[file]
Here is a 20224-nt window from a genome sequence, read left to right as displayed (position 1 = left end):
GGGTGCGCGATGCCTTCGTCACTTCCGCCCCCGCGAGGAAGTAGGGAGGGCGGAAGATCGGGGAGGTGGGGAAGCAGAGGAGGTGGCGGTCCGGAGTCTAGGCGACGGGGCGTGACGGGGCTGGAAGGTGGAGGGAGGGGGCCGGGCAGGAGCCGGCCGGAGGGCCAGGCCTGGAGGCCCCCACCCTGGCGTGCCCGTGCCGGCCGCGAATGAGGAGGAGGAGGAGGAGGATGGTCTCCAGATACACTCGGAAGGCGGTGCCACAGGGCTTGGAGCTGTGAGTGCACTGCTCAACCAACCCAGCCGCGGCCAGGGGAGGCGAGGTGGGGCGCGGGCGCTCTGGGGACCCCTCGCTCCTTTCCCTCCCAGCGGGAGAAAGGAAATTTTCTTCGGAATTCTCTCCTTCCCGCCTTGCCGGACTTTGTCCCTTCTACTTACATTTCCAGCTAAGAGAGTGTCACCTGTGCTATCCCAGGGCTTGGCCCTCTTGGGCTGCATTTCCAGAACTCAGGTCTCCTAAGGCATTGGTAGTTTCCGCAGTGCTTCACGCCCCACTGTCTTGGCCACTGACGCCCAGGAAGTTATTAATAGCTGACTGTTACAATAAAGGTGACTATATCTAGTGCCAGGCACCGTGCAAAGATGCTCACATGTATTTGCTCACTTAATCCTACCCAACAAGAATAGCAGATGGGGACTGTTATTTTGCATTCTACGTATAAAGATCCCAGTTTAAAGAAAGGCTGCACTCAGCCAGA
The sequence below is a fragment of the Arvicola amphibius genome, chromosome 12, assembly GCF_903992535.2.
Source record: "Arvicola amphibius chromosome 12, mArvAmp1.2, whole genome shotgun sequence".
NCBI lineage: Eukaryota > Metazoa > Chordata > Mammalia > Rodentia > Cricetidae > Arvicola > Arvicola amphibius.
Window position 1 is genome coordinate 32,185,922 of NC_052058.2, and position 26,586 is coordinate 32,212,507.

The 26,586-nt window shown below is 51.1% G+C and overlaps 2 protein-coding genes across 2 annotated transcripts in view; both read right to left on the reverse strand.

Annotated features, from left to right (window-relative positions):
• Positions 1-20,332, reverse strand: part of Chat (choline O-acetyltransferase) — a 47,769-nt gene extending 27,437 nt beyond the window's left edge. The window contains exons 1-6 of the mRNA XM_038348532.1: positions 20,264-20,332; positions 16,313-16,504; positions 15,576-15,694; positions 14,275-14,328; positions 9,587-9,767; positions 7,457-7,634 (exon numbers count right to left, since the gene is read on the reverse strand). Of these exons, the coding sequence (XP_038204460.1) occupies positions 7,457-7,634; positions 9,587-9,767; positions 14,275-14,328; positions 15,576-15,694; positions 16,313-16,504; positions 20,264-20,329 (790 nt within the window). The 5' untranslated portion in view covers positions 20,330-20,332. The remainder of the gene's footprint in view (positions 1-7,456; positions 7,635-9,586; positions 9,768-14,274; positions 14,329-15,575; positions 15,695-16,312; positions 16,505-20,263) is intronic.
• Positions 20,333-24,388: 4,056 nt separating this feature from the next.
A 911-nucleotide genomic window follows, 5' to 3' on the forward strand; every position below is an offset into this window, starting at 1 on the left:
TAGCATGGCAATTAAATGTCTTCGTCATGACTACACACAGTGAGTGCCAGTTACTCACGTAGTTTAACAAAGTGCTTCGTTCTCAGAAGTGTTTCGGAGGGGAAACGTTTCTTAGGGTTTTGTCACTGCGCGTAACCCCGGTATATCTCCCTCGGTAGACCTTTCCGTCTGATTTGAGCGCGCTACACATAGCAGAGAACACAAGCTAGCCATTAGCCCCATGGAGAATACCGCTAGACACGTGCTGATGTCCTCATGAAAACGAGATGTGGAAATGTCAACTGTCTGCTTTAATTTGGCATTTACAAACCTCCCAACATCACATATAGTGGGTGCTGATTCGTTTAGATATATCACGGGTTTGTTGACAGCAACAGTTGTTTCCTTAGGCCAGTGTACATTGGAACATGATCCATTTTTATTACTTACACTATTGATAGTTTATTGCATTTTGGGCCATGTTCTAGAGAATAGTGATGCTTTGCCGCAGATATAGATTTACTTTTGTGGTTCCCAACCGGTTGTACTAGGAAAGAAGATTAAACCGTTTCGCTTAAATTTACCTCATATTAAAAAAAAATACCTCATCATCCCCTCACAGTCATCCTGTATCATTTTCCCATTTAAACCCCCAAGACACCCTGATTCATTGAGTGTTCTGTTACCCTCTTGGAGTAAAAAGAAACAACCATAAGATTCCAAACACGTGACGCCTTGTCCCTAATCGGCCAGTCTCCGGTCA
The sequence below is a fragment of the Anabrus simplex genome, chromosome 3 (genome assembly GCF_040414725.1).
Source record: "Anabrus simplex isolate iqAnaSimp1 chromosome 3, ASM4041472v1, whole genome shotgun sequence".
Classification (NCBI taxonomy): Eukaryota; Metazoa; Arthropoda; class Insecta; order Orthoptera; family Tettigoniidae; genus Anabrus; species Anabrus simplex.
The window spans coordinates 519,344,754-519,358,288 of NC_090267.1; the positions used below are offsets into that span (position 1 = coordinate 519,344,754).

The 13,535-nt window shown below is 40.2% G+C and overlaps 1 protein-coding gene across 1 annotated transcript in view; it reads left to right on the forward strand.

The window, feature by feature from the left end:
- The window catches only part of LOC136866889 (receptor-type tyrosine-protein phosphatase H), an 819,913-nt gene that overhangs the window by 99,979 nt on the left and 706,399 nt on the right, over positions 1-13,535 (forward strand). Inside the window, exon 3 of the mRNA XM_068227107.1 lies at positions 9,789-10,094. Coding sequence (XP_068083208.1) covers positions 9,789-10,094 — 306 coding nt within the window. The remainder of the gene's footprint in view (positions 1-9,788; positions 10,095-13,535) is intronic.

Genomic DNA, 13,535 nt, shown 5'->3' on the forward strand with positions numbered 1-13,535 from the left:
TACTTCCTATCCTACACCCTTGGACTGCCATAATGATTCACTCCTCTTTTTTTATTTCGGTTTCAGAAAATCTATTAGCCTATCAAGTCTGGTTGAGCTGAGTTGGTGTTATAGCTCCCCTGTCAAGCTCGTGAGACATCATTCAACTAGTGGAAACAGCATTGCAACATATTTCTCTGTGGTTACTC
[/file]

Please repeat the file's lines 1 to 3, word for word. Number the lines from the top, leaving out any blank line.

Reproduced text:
Here is a 20224-nt window from a genome sequence, read left to right as displayed (position 1 = left end):
GGGTGCGCGATGCCTTCGTCACTTCCGCCCCCGCGAGGAAGTAGGGAGGGCGGAAGATCGGGGAGGTGGGGAAGCAGAGGAGGTGGCGGTCCGGAGTCTAGGCGACGGGGCGTGACGGGGCTGGAAGGTGGAGGGAGGGGGCCGGGCAGGAGCCGGCCGGAGGGCCAGGCCTGGAGGCCCCCACCCTGGCGTGCCCGTGCCGGCCGCGAATGAGGAGGAGGAGGAGGAGGATGGTCTCCAGATACACTCGGAAGGCGGTGCCACAGGGCTTGGAGCTGTGAGTGCACTGCTCAACCAACCCAGCCGCGGCCAGGGGAGGCGAGGTGGGGCGCGGGCGCTCTGGGGACCCCTCGCTCCTTTCCCTCCCAGCGGGAGAAAGGAAATTTTCTTCGGAATTCTCTCCTTCCCGCCTTGCCGGACTTTGTCCCTTCTACTTACATTTCCAGCTAAGAGAGTGTCACCTGTGCTATCCCAGGGCTTGGCCCTCTTGGGCTGCATTTCCAGAACTCAGGTCTCCTAAGGCATTGGTAGTTTCCGCAGTGCTTCACGCCCCACTGTCTTGGCCACTGACGCCCAGGAAGTTATTAATAGCTGACTGTTACAATAAAGGTGACTATATCTAGTGCCAGGCACCGTGCAAAGATGCTCACATGTATTTGCTCACTTAATCCTACCCAACAAGAATAGCAGATGGGGACTGTTATTTTGCATTCTACGTATAAAGATCCCAGTTTAAAGAAAGGCTGCACTCAGCCAGA
The sequence below is a fragment of the Arvicola amphibius genome, chromosome 12, assembly GCF_903992535.2.